Archive for July, 2014

Behind the Scenes Reasons Why Candidates Are Passed Up

July 28, 2014

On a regular basis, seemingly strong and credible candidates are removed from consideration. First interview, second interview, final interview, or even before the interview process begins – it happens during all phases. And on the surface, candidates seem to be passed up for no apparent reason, at least from their perspective.

Naturally, though, there are reasons for every hiring decision that takes place. Some are logical and clear while others appear vague. Let’s take a deeper look at three of the common overtly nebulous reasons why candidates are told they weren’t selected and explore some of the real reasons behind them.


The almighty catch-all for multitudes of reasons why candidates are eliminated from consideration is “not a cultural fit.” Essentially, hiring managers are trying to envision the candidate fitting in, both with the team and the greater organization. Often times, candidates are their own worst enemy when it comes to their impact on hiring managers’ ability to foresee the fit. Here are some specific examples:

  • Appearance – poorly dressed; disheveled; BO; halitosis
  • Communications – Poor grammar; unfavorable word choice (e.g., swearing); poor listening skills; talks incessantly
  • Mannerisms/Interpersonal Skills – Lack of eye contact; slouching in chair; too loud or demonstrative; too quiet or passive; argumentative; zero rapport; strange behavior; visibly nervous; didn’t seem interested enough or enthusiastic about the opportunity
  • Subliminal Reminder of Bad Experience – Said something eerily similar to that of a poor performing employee who was fired (ask me about a funny story related to this); resume reminiscent of a past bad hire; name, appearance or mannerisms bear subtle resemblance to someone the interviewer didn’t get along well with


Many hiring managers make hiring decisions based solely on how well a candidate follows standard interviewing protocol. It is widely believed that: “You get what you see in the interview.” Thus, they base their hiring decision on the candidate’s performance in the interview. And yes, interview performance does conger up images of actors on a stage. If the actor deviates too much from the script and doesn’t fully embody the part, the role will go to another actor.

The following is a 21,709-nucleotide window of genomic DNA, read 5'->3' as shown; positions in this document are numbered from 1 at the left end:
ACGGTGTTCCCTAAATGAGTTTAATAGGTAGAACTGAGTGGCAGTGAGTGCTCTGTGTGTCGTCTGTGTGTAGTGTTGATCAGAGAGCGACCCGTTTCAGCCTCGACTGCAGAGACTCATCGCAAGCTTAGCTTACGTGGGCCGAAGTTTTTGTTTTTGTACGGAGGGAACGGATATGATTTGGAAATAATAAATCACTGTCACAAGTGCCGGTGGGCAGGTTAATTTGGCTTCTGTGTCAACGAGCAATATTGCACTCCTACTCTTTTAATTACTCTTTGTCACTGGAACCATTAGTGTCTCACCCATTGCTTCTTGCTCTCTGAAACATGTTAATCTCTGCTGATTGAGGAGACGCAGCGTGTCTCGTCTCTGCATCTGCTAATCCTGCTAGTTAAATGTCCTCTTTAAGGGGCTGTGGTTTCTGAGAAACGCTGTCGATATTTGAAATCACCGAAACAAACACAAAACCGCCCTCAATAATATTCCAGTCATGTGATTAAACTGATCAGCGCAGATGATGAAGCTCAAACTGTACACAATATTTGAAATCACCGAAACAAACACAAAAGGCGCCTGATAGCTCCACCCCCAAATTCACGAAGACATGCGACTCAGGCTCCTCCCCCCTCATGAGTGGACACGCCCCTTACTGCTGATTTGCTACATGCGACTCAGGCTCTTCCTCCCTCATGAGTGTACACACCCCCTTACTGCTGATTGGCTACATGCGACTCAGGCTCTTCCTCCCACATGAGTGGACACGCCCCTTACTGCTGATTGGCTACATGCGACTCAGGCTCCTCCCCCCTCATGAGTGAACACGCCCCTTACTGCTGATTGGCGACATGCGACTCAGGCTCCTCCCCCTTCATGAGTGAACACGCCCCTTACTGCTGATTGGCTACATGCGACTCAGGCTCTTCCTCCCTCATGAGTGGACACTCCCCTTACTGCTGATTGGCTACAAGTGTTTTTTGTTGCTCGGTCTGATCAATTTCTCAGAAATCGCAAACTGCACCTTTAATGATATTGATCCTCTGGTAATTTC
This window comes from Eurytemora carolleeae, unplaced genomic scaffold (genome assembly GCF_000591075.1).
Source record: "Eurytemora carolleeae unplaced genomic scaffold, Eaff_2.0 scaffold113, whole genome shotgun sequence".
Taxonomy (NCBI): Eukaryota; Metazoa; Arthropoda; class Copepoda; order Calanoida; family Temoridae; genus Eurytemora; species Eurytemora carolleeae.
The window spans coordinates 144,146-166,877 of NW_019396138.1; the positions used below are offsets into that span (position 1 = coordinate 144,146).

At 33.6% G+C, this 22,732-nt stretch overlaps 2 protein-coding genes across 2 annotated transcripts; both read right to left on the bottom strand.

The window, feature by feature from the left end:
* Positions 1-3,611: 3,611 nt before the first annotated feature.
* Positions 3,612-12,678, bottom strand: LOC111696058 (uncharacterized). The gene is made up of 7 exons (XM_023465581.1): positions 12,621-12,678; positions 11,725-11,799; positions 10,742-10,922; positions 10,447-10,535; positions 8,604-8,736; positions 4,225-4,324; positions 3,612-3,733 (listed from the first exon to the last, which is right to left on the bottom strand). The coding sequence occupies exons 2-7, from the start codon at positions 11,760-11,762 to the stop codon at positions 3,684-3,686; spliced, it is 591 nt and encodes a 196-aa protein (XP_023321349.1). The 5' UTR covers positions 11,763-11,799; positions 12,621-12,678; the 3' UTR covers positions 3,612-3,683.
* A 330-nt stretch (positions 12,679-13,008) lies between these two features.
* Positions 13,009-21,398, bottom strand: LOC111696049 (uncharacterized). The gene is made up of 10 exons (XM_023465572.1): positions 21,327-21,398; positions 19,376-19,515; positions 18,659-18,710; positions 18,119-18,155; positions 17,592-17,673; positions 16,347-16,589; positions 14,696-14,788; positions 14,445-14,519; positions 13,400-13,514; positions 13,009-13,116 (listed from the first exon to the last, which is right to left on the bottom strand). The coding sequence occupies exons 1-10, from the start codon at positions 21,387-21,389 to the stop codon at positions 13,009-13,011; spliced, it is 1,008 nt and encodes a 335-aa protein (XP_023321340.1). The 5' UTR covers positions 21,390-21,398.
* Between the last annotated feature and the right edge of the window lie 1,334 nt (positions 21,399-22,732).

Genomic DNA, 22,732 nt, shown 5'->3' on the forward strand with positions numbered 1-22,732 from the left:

• Didn’t answer certain questions with the preordained answers the hiring manager was seeking
  • Didn’t express enough enthusiasm for the opportunity
  • Didn’t ask the right (or enough) questions
  • Communication exchanges seemed awkward, disjointed or unnatural
  • Didn’t bring extra copies of their resume
  • Didn’t bring a notepad to take notes
  • Didn’t sufficiently prove that they did their homework (i.e., researching the company, market, industry)
  • Didn’t try hard enough to sell themselves, especially when given openings to do so
  • Didn’t go for the close


For a hiring manager to decline a candidate prior to the interview stage, there must be a blatant red flag.

  • Resume Troubles – Didn’t tailor the resume to the specific opportunity; poor grammar; disorganized; inconsistent formatting; too much content (law of diminishing returns); missing much-needed compelling content; multiple job hops; multiple significant job gaps
  • Contacts in Common — A back-channel reference painted a less-than-stellar picture of the candidate or their intelligence conflicted with information on the resume
  • No Advocate – Candidate submitted resume directly instead of getting in and being endorsed via a networking recommendation, employee referral or recruiter

While some of these deal-breaking reasons are beyond a candidate’s control, most of them come down to an interviewing self-awareness deficit – the delta between how a candidate is coming across and how they think they’re coming across. Candidates who are self-aware and coachable will do all they can to learn from their interviewing experiences and course correct. Again, there are real reasons behind every decision. The sooner a candidate learns those that have adversely affected their ambitions, the sooner they’ll be able to overcome them and attain the position they’re vying for.


Action items:

1. Proactively seek out brutally honest feedback from interviewers who have disqualified you from contention. They may not divulge all the sordid details, but hopefully, in the spirit of personal development, they will oblige at least to some extent.

2. Ask trusted colleagues and mentors, who are accomplished at interviewing, to conduct mock interviews with you and provide insight into how you’re really coming across. Adding video to mock interviews will help you identify non-verbal cues that may need attention.

3. Before interviewing at a given company, ask insiders with whom your are connected with, such as an employee at the company or the recruiter who got you into the opportunity, to give you an understanding of the interviewer’s hot buttons and interview style. And in the midst of the interview, try to mirror the pace, energy and vibe that the interviewer puts out.